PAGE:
Tulsa Public School system is desperate for teachers

The lack of respect for teachers, low salaries and partisan divides have drastically decreased potential future educators.
The Tulsa Public School system is massive compared to neighboring districts. With a total of 45 elementary schools, 10 middle schools, nine high schools, seven alternative schools and six charter schools, TPS needs an experienced person in charge who can adequately run such a large district. With so many vacancies, TPS offers certified teachers a one-time hiring incentive of $2,000 to teach subjects where they struggle to find trained educators. TPS particularly struggles to assign teachers to special education courses, secondary math, secondary science and languages.

The Oklahoma education system has been in a detrimental power struggle for decades, so the TPS teacher shortage should not come as a surprise. Like it or not, teachers are the foundation of our society. They are the entire reason that doctors, lawyers, engineers, you, me and your mother can count to ten or can spell their names. Good teachers change people’s lives, and bad ones leave lasting impressions. Every single person is the product of their education system and the teachers that taught them.

As Tulsa Public Schools continues to be a hotspot for public and political criticism, the teacher shortage has been massively overlooked. It is all about who the Oklahoma State Superintendent of Public Instruction should be and what Ryan Walters wants to stick his underqualified nose in instead of actually focusing on the fact that TPS is horribly understaffed. By making public education a political issue, Walters contributes to the lack of trust partisans have for teachers. Nationally, partisans cannot even agree on what topics should be taught in public schools. Nobody can honestly blame teachers from TPS for running away.

Stating the obvious, teachers in Tulsa are grossly underpaid. A TPS teacher can make less than $50,000 a year, well below the national average. They spend all day dealing with the youth of the world and molding young minds for what is essentially minimum wage. Then there is the fact that no one respects them. When did it become a cultural norm to have a slight distaste for teachers? It seems that everyone has one fifth-grade teacher who yelled at them once, which made them never want to trust a teacher again. People continue to judge and poke fun at those who were just crazy enough to get an expensive college education to make $30,000 a year. Screw passion, screw pride and screw making a difference. Varying data points suggest that there are 20% to 30% fewer people entering the teaching profession each year than there were a decade ago. There are many theories about why these numbers have drastically decreased beginning with how respect for teachers has declined, significantly reducing the supply of potential candidates. There is no respect for teachers, internally or externally.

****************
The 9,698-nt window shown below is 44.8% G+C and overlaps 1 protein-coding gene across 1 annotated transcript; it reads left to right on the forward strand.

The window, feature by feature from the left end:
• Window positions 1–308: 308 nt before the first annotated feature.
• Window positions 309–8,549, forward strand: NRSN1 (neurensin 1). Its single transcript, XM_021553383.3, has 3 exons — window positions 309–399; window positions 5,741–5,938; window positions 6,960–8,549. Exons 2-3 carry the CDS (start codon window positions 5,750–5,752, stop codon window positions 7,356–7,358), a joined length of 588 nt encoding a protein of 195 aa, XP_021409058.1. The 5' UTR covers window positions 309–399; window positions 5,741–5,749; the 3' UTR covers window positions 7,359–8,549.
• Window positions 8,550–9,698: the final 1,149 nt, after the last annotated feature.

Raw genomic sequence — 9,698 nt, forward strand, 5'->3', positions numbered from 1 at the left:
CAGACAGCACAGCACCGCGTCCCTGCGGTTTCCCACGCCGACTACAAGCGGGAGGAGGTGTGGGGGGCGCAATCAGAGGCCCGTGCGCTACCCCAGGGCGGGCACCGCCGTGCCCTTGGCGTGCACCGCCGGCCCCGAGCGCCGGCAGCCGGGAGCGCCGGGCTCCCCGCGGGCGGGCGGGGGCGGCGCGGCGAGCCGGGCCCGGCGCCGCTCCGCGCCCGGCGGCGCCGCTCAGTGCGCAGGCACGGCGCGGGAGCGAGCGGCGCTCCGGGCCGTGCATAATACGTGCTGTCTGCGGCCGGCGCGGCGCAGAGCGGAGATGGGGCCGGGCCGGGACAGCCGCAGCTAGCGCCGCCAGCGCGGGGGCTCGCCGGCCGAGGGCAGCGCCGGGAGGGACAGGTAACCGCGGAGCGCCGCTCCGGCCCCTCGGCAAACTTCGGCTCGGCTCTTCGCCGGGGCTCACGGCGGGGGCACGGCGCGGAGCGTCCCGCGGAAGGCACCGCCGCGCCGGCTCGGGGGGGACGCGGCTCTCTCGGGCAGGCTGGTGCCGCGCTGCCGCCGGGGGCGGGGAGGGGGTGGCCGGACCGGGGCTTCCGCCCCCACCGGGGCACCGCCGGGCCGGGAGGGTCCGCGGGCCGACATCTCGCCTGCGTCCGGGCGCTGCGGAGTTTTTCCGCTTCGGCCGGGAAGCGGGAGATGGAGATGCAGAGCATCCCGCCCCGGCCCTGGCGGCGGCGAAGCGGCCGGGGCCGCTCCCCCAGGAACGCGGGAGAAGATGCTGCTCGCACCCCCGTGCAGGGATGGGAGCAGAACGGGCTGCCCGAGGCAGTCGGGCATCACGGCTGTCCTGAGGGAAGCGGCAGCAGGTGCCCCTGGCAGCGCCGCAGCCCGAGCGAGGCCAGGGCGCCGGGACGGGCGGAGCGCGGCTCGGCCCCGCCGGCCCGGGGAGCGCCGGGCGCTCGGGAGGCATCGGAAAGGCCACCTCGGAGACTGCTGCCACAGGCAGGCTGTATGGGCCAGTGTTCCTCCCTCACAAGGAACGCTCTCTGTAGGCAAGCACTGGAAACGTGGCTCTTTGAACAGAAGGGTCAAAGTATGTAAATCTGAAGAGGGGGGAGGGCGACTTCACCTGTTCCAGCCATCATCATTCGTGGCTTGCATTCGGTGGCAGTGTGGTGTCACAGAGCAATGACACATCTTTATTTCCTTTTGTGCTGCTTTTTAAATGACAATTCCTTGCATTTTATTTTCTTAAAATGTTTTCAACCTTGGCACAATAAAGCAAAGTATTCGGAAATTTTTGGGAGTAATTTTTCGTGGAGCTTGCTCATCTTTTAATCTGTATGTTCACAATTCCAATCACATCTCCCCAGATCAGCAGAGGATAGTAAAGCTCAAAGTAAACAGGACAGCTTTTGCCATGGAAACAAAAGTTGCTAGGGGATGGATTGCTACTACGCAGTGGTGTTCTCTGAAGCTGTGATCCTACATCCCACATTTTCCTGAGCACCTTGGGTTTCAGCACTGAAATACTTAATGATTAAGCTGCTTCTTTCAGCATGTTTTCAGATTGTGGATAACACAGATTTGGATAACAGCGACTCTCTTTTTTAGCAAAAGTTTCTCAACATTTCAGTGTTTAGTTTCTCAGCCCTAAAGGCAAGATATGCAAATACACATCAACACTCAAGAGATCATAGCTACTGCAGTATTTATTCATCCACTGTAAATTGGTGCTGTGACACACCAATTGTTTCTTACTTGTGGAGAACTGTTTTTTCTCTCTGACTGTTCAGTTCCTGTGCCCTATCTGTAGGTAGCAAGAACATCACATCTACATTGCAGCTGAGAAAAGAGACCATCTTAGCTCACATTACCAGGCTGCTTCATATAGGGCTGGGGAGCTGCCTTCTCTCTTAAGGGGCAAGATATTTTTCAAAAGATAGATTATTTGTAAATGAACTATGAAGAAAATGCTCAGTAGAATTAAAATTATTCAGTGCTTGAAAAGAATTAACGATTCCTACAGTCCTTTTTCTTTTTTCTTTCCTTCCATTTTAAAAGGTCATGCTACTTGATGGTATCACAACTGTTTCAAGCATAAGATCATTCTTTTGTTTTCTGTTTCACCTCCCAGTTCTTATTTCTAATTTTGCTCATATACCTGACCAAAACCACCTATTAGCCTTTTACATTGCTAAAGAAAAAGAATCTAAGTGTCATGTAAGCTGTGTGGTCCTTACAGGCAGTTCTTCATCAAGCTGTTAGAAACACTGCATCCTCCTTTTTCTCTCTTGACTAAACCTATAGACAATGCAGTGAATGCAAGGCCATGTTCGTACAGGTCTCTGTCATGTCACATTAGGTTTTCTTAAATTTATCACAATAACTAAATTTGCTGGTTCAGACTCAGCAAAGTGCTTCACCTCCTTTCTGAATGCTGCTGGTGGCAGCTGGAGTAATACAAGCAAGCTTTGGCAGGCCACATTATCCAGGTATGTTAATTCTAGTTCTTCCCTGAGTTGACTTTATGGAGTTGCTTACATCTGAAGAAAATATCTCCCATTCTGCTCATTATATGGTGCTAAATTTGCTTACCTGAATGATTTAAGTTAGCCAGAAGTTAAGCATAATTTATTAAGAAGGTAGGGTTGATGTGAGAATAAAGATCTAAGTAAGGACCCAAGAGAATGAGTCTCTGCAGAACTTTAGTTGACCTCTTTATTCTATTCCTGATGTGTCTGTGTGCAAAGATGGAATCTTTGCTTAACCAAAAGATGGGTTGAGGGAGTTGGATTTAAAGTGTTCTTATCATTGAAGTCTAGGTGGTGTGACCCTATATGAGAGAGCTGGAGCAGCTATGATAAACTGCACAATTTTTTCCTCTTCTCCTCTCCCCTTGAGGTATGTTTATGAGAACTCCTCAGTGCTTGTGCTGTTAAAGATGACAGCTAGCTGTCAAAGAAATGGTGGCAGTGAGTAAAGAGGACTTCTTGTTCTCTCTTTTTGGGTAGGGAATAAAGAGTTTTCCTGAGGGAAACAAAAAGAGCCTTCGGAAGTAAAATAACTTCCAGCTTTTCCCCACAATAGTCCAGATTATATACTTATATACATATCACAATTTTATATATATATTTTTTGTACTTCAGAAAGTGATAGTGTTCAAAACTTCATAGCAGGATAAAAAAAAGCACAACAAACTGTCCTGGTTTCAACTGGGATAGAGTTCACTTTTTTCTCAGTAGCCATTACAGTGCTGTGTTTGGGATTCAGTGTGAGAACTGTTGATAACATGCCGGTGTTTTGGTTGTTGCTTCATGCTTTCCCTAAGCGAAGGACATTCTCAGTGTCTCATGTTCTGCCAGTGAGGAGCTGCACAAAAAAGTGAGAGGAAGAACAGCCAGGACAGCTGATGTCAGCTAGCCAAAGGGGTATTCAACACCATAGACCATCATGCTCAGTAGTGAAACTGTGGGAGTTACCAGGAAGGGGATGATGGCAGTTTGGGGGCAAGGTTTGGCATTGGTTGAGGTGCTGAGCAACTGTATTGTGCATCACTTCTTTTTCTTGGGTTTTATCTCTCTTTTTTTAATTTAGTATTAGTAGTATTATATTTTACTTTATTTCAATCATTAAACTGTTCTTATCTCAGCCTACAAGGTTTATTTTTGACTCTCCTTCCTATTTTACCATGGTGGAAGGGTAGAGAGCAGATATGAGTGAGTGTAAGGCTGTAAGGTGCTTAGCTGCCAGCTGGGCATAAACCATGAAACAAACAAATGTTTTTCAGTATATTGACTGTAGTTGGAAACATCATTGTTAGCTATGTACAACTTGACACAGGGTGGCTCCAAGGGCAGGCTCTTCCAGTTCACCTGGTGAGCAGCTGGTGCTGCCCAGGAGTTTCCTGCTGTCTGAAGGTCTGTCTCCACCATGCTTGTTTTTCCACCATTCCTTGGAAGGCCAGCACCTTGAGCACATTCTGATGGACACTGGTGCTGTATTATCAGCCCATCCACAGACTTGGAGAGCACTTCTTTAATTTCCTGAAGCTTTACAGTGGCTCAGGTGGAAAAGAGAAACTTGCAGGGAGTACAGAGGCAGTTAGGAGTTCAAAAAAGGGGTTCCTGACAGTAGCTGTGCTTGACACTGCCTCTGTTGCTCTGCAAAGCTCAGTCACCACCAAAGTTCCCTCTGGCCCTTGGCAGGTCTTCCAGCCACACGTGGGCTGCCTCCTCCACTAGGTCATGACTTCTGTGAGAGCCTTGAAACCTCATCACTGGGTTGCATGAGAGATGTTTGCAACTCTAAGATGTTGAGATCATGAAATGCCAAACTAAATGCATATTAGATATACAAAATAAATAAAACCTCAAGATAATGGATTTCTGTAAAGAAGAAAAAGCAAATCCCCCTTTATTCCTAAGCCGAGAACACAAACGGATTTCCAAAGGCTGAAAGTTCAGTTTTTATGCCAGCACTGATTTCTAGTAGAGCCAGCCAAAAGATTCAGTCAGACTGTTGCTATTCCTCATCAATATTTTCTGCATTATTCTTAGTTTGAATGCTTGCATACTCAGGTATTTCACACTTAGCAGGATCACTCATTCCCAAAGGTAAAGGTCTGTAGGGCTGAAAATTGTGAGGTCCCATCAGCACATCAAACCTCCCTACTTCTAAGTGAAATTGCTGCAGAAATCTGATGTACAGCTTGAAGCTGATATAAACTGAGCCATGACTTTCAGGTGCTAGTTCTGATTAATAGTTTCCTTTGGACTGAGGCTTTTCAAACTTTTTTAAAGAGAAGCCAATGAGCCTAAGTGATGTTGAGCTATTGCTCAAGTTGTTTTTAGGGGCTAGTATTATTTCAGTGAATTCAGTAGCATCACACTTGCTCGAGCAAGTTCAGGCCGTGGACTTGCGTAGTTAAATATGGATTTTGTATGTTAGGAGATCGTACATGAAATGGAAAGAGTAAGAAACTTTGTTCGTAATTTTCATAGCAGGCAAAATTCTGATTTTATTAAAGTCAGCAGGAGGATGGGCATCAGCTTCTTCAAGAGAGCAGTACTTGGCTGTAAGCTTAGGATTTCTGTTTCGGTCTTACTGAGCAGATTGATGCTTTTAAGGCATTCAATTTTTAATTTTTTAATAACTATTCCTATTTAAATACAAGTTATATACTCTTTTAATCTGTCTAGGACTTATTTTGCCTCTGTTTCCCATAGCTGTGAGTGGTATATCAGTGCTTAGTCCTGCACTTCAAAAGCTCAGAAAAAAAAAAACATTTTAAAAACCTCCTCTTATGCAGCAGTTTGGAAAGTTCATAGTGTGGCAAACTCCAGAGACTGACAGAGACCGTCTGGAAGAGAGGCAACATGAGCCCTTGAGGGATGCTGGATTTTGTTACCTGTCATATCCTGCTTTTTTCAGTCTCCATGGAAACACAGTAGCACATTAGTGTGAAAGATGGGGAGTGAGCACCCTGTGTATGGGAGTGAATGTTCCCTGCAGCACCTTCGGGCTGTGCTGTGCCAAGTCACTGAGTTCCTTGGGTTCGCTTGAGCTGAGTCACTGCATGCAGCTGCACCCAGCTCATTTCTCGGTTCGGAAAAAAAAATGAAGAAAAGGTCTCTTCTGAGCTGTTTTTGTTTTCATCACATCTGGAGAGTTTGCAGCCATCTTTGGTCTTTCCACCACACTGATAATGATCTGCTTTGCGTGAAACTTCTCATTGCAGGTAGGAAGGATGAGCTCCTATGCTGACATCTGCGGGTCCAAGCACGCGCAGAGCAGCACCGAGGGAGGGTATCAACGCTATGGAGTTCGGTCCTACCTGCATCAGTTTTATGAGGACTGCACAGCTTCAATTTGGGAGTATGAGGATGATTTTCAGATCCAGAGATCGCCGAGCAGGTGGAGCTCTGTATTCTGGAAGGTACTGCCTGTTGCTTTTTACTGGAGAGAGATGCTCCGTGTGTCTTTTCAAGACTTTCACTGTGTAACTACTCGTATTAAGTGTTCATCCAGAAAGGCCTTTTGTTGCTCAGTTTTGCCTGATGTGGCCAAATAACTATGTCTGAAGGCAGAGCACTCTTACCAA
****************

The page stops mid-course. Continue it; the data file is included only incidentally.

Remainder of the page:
Youth today are not taught to respect their teachers. They are taught to be independent and free thinkers. They are raised in households that prioritize their parents not wanting to upset them and shiny screens. To respect a teacher, one must first be taught how to respect people in general.

It is clear that this sentiment carries to the system around teachers as well. Superintendents and principals alike no longer want to support teachers, and TPS is a blaring example of this. Most recently, Walters made a public mockery of Tulsa and its school system by calling for a public witch hunt for TPS’s Superintendent Deborah Gist. With no thought for teachers or the prospective effect on students, Walters and his political agenda once again proved to take priority. It appears nobody cares what the teachers of Tulsa Public Schools have to say about Tulsa Public Schools. Listening to the perspectives of the experts would be silly. No one ever cares what a teacher thinks. So, teachers are leaving; and honestly, let them run.

Post Author: Macy Pugh